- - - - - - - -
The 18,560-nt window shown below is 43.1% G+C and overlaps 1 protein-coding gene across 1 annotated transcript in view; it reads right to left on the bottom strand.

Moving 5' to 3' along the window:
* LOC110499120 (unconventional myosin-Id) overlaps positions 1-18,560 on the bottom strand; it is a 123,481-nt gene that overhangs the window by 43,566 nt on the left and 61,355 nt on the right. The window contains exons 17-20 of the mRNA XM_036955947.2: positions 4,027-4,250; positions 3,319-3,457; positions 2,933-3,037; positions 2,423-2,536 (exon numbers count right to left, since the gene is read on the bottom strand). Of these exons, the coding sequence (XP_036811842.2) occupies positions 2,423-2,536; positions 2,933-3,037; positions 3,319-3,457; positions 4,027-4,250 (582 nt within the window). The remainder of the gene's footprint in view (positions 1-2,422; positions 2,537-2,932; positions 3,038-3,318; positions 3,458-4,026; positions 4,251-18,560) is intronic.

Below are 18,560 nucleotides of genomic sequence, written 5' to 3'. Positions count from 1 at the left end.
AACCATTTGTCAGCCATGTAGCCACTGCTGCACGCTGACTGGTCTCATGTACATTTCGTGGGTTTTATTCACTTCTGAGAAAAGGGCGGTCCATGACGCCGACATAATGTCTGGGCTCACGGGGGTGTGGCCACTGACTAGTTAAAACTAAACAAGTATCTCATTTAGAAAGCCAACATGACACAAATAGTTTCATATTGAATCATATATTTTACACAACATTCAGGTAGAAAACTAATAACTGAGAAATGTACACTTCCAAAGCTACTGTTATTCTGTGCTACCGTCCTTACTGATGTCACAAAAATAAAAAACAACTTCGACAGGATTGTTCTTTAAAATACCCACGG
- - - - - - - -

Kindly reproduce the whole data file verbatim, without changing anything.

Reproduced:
The 18,560-nt window shown below is 43.1% G+C and overlaps 1 protein-coding gene across 1 annotated transcript in view; it reads right to left on the bottom strand.

Moving 5' to 3' along the window:
* LOC110499120 (unconventional myosin-Id) overlaps positions 1-18,560 on the bottom strand; it is a 123,481-nt gene that overhangs the window by 43,566 nt on the left and 61,355 nt on the right. The window contains exons 17-20 of the mRNA XM_036955947.2: positions 4,027-4,250; positions 3,319-3,457; positions 2,933-3,037; positions 2,423-2,536 (exon numbers count right to left, since the gene is read on the bottom strand). Of these exons, the coding sequence (XP_036811842.2) occupies positions 2,423-2,536; positions 2,933-3,037; positions 3,319-3,457; positions 4,027-4,250 (582 nt within the window). The remainder of the gene's footprint in view (positions 1-2,422; positions 2,537-2,932; positions 3,038-3,318; positions 3,458-4,026; positions 4,251-18,560) is intronic.

Below are 18,560 nucleotides of genomic sequence, written 5' to 3'. Positions count from 1 at the left end.
AACCATTTGTCAGCCATGTAGCCACTGCTGCACGCTGACTGGTCTCATGTACATTTCGTGGGTTTTATTCACTTCTGAGAAAAGGGCGGTCCATGACGCCGACATAATGTCTGGGCTCACGGGGGTGTGGCCACTGACTAGTTAAAACTAAACAAGTATCTCATTTAGAAAGCCAACATGACACAAATAGTTTCATATTGAATCATATATTTTACACAACATTCAGGTAGAAAACTAATAACTGAGAAATGTACACTTCCAAAGCTACTGTTATTCTGTGCTACCGTCCTTACTGATGTCACAAAAATAAAAAACAACTTCGACAGGATTGTTCTTTAAAATACCCACGG